Right now, Justin Timberlake is absolutely bulletproof. Marketing aesthetic for his sophomore record? Throw together natty suits, ubiquitous facial hair and disemboweled disco balls. Bam – buckets of hype. Music video for his lead-off single? The combo of Timbaland and espionage equals – boom – a hit video for “Sexyback.” And admitting to reporters his experimentation with drugs and alcohol? Only makes him more popular.

Angela Cesere
Justin Timberlake, in typical form. (Photo illustration by mike Hulsebus; FROM LEFT: Courtesy of Jive)

With all of the advance press Timberlake has garnered for Futuresex/Lovesounds, it’d be fair to expect the album to blow his surprisingly solid debut, Justified, out of the water.

Futuresex has certainly been built up in coquettish PR fashion: dropping an early leadoff single here, playing a surprise show with all new cuts there. “Sexyback” garnered contrived spacebar jokes and positive reviews for the singer’s digitized boasts (“I’m bringing sexy back . don’t make me make up for the things you lack”) and casual profanity (“them motherfuckers don’t know how to act”) spun over Tesla coil shocks of rhythm. Second single “My Love” rides its A-list guest stars: a teasing, pulsing keyboard pushes JT’s vocals over classic Timbaland chirps and clicks from Aaliyah’s “Are You That Somebody?” T.I.’s guest rap adds 40 seconds of icing, his easy drawl slip-sliding toward a coda. Not just bitter over the Britney breakup (re: “Cry Me a River” and its uncomfortably voyeuristic, yet titillating, music video), Timberlake lets loose with that sweet, gushy stuff, flirting with matrimony in his lyrics. He’s 25, dating an older woman, toying with facial hair and funk carioca beats – this is good for him.

Admittedly, the impact of Timberlake’s 2002 debut will be hard to top. The setup for Justified was as near-scripted as it gets in melodramatic pop-music land. Timberlake broke up with both his superstar boy band and his superstar girlfriend, subsequently creating – aided primarily by Timbaland and Pharrell Williams – the best vehicle for a newly solo pop artist in recent memory. The few ballads arrived flat, but “Like I Love You” became the season’s guilty pleasure and the album spawned a host of other hits, including one originally written for Timberlake’s idol, Michael Jackson (“Rock Your Body”).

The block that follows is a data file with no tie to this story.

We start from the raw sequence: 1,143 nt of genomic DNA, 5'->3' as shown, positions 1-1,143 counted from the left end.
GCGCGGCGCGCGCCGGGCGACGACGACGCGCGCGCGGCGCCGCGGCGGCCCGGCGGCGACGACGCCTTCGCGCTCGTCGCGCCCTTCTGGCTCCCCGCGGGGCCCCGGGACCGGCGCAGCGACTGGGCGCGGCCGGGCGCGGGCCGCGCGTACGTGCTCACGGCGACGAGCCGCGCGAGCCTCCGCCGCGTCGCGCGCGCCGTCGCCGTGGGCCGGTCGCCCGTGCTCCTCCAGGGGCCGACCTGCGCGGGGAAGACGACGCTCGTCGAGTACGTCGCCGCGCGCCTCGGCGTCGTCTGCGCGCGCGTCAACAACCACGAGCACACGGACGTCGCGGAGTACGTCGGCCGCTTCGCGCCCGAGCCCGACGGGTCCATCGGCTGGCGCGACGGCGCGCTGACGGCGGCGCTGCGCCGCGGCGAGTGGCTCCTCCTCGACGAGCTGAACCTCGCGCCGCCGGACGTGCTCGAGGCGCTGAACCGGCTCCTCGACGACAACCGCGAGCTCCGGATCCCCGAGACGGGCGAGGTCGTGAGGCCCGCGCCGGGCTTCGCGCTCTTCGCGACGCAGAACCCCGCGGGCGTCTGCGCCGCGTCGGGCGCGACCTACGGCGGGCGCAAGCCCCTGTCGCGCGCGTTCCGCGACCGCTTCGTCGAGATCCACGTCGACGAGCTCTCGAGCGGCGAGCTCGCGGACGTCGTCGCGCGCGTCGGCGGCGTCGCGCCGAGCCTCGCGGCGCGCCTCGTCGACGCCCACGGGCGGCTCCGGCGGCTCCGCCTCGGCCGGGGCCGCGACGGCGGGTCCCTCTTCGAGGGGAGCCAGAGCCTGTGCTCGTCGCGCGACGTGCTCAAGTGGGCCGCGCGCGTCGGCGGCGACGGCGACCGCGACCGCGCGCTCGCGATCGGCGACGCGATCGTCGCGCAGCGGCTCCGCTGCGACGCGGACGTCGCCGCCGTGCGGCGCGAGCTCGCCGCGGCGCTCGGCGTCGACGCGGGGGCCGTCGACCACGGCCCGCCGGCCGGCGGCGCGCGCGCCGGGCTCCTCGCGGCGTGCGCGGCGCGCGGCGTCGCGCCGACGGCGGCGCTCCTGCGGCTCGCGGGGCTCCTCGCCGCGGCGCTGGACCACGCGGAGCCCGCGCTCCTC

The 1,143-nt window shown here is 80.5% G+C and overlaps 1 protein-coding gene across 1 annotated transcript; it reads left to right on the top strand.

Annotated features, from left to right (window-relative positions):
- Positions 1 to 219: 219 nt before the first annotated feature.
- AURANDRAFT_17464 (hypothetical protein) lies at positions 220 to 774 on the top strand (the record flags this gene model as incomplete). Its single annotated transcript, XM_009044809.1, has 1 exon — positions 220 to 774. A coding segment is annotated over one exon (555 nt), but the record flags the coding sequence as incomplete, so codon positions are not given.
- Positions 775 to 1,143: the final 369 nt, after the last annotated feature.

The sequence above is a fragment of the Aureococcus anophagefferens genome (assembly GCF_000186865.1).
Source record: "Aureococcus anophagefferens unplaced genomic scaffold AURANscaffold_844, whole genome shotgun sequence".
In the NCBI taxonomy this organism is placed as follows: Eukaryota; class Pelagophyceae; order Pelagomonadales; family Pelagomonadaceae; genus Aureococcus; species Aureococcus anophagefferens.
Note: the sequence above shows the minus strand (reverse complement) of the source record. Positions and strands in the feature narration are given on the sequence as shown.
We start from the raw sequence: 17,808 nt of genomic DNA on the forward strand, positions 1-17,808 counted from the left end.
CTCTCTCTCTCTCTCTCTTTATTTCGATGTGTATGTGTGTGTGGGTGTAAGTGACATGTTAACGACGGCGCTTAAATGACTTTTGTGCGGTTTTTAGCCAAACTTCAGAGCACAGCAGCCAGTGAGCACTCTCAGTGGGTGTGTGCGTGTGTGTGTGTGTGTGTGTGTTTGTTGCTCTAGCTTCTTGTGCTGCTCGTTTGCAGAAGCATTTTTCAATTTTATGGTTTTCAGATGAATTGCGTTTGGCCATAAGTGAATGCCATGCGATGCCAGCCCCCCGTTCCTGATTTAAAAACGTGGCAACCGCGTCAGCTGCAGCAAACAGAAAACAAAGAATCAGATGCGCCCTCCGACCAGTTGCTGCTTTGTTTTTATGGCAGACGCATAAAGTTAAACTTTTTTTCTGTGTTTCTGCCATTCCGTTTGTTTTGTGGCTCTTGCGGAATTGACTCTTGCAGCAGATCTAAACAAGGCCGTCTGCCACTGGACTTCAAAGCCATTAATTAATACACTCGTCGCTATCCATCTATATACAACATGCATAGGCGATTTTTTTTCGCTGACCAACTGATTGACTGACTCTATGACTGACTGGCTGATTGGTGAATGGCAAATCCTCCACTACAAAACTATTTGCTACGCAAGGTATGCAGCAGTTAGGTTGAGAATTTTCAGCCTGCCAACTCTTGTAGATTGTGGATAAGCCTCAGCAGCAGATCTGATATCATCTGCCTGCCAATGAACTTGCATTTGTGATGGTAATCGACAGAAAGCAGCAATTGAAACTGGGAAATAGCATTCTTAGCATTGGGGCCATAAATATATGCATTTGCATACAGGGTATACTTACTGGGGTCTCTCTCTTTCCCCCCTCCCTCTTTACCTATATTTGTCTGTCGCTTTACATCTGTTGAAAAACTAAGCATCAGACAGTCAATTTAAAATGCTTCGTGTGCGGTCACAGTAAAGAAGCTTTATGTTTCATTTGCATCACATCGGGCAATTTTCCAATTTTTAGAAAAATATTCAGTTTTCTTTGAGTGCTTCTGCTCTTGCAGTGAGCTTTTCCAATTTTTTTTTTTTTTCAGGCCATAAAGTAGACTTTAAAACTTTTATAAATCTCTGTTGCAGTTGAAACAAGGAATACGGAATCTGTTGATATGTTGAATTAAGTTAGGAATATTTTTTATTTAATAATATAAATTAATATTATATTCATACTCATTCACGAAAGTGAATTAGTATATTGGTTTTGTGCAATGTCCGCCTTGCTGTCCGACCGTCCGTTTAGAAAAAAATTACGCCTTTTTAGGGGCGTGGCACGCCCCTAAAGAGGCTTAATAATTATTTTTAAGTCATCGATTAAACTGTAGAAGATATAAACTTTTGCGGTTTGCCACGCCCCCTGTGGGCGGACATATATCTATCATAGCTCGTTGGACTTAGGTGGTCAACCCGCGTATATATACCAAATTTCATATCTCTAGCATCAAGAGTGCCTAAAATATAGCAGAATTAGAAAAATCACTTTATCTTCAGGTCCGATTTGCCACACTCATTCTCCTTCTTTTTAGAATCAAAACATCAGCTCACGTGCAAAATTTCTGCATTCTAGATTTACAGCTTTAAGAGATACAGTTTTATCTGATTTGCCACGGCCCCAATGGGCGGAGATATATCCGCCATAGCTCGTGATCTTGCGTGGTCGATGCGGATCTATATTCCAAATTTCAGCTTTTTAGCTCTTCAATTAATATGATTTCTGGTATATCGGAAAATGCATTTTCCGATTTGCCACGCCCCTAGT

Timberlake’s efforts elicited comparisons to Jackson for his debut, and there’s been Prince talk surrounding Futuresex, especially with the confident, bedroom vibe of his lyrics and the silky, deliberate beat of “Until the End of Time” (a Donny Hathaway-inspired ballad featuring the Benjamin Wright Orchestra).

But if imitation is truly the sincerest form of flattery, Timberlake is showing an awful lot of love for his different influences. On the playful “Damn Girl,” the clean ’70s horns and flirtatious, soaring chorus juxtapose with his modern tongue and style (“You don’t need Maybelline / ‘Cause you’re a beauty queen . I guess I gotta put it down tonight”). Sexy Al Green yelps brighten the song. He draws from Hathaway and Green on the orchestral ballads and subtle slow jams, looks to Stevie Wonder for ripples of sunshine-bright pop and soul, not to mention any other black pop artist (name preferably followed by “legend”) who seems fit to be name-dropped in reference. Part of Timberlake’s success is how unabashedly he borrows from the singers and songwriters he admires.

And it doesn’t make him David Byrne, but on Futuresex Timberlake trends toward the experimental. “Sexy Ladies – Let Me Talk To You” serves as a prelude for “My Love,” referencing the latter in a quirky call-and-response with Timbaland over light, clattering percussion, while the “LoveStoned” interlude and it’s stutter-stop beat makes way for the moody, quasi-indietronica of “I Think She Knows.”

But when Futuresex fails, it trips in embarrassing fashion. Timberlake has too much potential and name-brand help to be choosing staid weepers.”Losing My Way” – with Timberlake playing a washed-up crack addict – is simply out of place next to cuts featuring Three 6 Mafia (“Chop Me Up,” one of the album’s weakest) and semi-homoerotic Justin/Timbaland sex banter.

Timberlake is currently the best at doing what he’s doing – dancing, hitting that birdsong falsetto, foraying into movies without being laughed out of the park – that it’s impossible not to judge him or desperately search for one of his contemporaries that is qualified to show him up. But what’s scary is that there’s no one else around him at that same level. That might not be so much a sign of his ability as a consummate entertainer/performer but an alert that we’re seriously lacking in quality pop music.

Futuresex isn’t the Thriller follow-up to his Off the Wall (Justified, obviously). Maybe that’s a far stretch of an analogy to make, but from now on Timberlake is going to have to face up to these standards. The kid’s not only competing with Usher anymore.

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